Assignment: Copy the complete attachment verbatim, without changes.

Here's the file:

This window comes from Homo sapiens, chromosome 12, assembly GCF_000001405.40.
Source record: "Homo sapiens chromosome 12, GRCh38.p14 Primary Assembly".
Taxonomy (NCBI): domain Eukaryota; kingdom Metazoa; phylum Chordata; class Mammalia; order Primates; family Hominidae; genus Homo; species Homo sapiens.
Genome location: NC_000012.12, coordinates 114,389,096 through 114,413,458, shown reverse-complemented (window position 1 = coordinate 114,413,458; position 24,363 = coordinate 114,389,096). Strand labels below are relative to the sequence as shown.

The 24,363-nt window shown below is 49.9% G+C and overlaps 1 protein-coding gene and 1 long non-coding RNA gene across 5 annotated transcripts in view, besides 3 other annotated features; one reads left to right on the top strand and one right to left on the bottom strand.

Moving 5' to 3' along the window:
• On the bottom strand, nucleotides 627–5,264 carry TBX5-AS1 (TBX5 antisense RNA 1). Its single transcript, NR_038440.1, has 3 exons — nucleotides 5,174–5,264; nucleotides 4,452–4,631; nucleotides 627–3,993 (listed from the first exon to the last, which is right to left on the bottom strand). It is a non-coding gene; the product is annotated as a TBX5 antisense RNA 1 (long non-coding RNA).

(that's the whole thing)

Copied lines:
This window comes from Homo sapiens, chromosome 12, assembly GCF_000001405.40.
Source record: "Homo sapiens chromosome 12, GRCh38.p14 Primary Assembly".
Taxonomy (NCBI): domain Eukaryota; kingdom Metazoa; phylum Chordata; class Mammalia; order Primates; family Hominidae; genus Homo; species Homo sapiens.
Genome location: NC_000012.12, coordinates 114,389,096 through 114,413,458, shown reverse-complemented (window position 1 = coordinate 114,413,458; position 24,363 = coordinate 114,389,096). Strand labels below are relative to the sequence as shown.

The 24,363-nt window shown below is 49.9% G+C and overlaps 1 protein-coding gene and 1 long non-coding RNA gene across 5 annotated transcripts in view, besides 3 other annotated features; one reads left to right on the top strand and one right to left on the bottom strand.

Moving 5' to 3' along the window:
• On the bottom strand, nucleotides 627–5,264 carry TBX5-AS1 (TBX5 antisense RNA 1). Its single transcript, NR_038440.1, has 3 exons — nucleotides 5,174–5,264; nucleotides 4,452–4,631; nucleotides 627–3,993 (listed from the first exon to the last, which is right to left on the bottom strand). It is a non-coding gene; the product is annotated as a TBX5 antisense RNA 1 (long non-coding RNA).